Pressure separates water-ethanol mixtures in zeolite pores
What is it about?
What happens to a liquid mixture when it is driven by pressure into an initially empty matrix? What if the matrix has an ordered pattern of molecular-sized pores? To answer this question, we injected an ethanol-water solution into one of such porous materials by using a diamond anvil cell. In this apparatus, the sample is compressed between the tips of two opposing diamonds and experiences huge pressures - about 10.000 times the normal atmospheric pressure. At these conditions, matter is subjected to forces which are comparable to internal atomic forces. New unexpected phenomena could show up. Now, let’s combine the use of high-pressures with the ordering effect of the empty pore matrix and see what happens to our mixture.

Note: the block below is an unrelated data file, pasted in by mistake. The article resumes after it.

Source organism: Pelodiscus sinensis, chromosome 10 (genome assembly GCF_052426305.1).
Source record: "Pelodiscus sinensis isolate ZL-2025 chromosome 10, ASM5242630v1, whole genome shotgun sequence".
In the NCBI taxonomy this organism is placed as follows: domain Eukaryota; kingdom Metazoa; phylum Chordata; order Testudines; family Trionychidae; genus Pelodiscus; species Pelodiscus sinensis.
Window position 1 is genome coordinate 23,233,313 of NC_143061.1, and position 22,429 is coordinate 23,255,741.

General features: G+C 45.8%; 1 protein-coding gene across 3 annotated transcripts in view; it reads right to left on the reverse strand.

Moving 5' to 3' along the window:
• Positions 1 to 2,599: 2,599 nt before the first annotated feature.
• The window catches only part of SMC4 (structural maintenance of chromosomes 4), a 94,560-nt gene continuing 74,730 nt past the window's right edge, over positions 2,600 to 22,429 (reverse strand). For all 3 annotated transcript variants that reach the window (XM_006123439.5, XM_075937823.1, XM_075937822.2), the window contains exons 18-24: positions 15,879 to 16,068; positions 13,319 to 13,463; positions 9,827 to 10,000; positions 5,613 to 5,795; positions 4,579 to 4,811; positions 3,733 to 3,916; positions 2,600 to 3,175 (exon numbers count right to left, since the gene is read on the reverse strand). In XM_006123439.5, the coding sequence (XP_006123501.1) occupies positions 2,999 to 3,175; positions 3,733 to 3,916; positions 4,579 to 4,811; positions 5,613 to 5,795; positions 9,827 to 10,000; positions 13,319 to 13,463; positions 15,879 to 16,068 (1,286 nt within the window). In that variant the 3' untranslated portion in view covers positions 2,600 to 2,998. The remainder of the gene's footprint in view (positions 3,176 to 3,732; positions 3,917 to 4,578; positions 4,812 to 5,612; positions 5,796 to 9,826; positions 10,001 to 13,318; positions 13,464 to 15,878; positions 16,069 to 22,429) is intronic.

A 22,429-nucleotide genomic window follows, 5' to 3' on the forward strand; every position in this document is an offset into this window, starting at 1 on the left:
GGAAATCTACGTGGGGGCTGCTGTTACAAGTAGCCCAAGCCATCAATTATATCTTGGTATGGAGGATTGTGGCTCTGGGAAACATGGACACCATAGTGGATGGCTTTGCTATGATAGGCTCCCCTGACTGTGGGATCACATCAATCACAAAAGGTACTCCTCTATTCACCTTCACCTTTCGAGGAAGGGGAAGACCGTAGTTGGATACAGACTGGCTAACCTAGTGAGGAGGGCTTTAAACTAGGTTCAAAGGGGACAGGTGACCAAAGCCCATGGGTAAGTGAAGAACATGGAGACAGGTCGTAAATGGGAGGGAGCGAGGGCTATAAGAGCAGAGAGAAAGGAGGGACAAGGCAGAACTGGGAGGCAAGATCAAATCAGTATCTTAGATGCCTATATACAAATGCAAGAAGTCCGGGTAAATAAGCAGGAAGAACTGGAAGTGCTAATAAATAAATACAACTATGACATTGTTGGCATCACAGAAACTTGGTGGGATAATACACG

Why is it important?
How it is difficult to separate alcohol-water mixtures into their components, it is certainly well known. This is a problem also for sustainable processes - such as the production of biofuels. Thanks to high pressure and to the porous matrix, here we observed the separation of ethanol and water, leading to a beautiful pattern of clusters. The clusters – rows of ethanol dimers, and square water tetramers - occupy different regions of the host matrix and alternate like tiles forming a nice molecular mosaic – a “two-dimensional architecture” – inside the porous host. What’s really exciting is that the ordered pattern, created by high pressure, also remained stable by bringing the material back to atmospheric pressure. This means that using high pressures and porous hosts, we can realize new materials, which are stable at normal conditions, and could be exploited in applications.
The following have contributed to this page: Gloria Tabacchi
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